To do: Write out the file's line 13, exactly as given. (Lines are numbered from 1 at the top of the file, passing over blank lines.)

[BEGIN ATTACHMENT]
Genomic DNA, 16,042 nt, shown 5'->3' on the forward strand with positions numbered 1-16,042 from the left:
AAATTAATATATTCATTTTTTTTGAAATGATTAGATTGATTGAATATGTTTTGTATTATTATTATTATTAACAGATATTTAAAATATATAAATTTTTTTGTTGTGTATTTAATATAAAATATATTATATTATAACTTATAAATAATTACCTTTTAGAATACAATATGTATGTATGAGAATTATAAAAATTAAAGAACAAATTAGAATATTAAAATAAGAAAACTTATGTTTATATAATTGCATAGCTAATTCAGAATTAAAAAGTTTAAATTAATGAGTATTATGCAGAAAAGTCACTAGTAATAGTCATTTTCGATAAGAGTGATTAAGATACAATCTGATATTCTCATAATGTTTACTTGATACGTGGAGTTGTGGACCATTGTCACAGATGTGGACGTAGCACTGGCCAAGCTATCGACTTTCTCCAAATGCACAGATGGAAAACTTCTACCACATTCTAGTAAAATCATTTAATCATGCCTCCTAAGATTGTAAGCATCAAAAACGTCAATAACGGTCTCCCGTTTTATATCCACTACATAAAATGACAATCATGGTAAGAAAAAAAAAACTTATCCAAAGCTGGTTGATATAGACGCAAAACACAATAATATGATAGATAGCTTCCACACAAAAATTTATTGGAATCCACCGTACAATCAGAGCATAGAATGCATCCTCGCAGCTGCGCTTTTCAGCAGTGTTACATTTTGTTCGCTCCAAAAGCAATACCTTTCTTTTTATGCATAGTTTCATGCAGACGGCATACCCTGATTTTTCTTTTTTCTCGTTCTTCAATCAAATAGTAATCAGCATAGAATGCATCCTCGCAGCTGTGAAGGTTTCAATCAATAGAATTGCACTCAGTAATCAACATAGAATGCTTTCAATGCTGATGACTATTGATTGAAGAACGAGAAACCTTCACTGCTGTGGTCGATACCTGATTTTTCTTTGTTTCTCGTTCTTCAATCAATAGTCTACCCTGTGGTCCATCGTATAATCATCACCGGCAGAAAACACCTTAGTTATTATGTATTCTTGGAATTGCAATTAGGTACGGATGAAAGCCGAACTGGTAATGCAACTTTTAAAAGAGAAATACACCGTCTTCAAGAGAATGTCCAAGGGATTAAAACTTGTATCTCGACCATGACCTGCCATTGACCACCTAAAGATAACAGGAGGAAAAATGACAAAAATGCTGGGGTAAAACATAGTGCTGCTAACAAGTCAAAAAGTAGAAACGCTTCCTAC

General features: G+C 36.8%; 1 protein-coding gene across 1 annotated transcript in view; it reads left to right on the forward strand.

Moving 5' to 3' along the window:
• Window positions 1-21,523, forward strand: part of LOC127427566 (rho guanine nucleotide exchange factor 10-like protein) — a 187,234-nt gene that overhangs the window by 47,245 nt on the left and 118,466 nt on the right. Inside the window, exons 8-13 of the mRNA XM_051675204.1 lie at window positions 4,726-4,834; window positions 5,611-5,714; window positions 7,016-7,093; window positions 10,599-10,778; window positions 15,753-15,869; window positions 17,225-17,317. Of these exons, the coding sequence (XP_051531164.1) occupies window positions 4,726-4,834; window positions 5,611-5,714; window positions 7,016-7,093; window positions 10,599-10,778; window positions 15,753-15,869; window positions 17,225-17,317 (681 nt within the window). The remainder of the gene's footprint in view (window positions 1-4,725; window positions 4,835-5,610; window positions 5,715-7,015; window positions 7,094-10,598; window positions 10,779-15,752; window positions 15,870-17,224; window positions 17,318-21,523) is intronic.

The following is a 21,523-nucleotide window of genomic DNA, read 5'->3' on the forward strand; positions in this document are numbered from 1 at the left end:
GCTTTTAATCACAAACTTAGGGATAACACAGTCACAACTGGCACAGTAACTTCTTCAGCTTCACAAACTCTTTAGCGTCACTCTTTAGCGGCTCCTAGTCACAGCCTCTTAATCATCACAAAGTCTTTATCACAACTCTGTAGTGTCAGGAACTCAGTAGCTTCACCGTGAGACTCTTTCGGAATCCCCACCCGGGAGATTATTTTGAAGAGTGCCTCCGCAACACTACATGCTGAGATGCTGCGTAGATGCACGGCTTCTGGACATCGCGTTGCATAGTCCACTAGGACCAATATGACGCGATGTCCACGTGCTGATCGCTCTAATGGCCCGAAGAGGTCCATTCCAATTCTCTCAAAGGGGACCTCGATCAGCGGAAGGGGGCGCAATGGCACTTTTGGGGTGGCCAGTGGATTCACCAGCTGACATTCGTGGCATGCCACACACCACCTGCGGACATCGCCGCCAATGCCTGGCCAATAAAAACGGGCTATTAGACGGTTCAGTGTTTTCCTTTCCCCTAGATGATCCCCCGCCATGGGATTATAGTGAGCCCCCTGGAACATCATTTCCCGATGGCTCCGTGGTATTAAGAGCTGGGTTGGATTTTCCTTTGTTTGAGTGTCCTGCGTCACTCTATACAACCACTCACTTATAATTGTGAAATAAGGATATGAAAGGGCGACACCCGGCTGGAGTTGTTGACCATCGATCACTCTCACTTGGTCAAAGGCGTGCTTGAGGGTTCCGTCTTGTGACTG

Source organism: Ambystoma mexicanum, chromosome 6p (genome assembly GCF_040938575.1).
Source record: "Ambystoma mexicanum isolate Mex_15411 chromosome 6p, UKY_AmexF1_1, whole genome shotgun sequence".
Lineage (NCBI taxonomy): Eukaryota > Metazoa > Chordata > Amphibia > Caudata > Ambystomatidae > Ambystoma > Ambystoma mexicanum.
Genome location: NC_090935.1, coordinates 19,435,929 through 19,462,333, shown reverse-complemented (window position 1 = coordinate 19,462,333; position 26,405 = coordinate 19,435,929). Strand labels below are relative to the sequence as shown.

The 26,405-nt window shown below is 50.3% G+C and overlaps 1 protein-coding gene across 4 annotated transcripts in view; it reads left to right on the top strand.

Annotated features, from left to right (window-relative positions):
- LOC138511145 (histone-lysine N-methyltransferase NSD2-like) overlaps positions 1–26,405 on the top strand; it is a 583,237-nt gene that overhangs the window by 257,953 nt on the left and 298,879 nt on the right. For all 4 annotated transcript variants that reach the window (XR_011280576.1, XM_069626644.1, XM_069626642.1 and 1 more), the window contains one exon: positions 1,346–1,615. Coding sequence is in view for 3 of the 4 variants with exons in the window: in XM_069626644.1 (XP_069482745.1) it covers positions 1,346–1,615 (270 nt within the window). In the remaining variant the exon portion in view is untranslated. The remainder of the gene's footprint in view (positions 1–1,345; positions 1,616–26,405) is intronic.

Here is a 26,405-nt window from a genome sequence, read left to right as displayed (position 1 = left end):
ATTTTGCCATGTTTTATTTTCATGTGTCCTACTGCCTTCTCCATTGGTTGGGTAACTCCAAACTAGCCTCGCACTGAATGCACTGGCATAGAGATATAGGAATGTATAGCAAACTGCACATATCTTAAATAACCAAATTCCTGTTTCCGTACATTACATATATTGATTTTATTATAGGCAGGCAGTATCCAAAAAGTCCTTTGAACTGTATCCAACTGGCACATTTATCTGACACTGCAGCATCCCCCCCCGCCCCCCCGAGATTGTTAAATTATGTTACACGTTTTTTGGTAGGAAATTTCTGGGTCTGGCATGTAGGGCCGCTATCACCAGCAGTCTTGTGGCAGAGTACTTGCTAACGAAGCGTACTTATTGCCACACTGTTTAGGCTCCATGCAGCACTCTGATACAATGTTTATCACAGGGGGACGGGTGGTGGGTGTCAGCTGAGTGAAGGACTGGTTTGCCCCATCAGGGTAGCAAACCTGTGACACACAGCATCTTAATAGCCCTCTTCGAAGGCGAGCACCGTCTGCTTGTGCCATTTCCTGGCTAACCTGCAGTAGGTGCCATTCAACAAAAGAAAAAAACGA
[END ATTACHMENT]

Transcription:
Annotated features, from left to right (window-relative positions):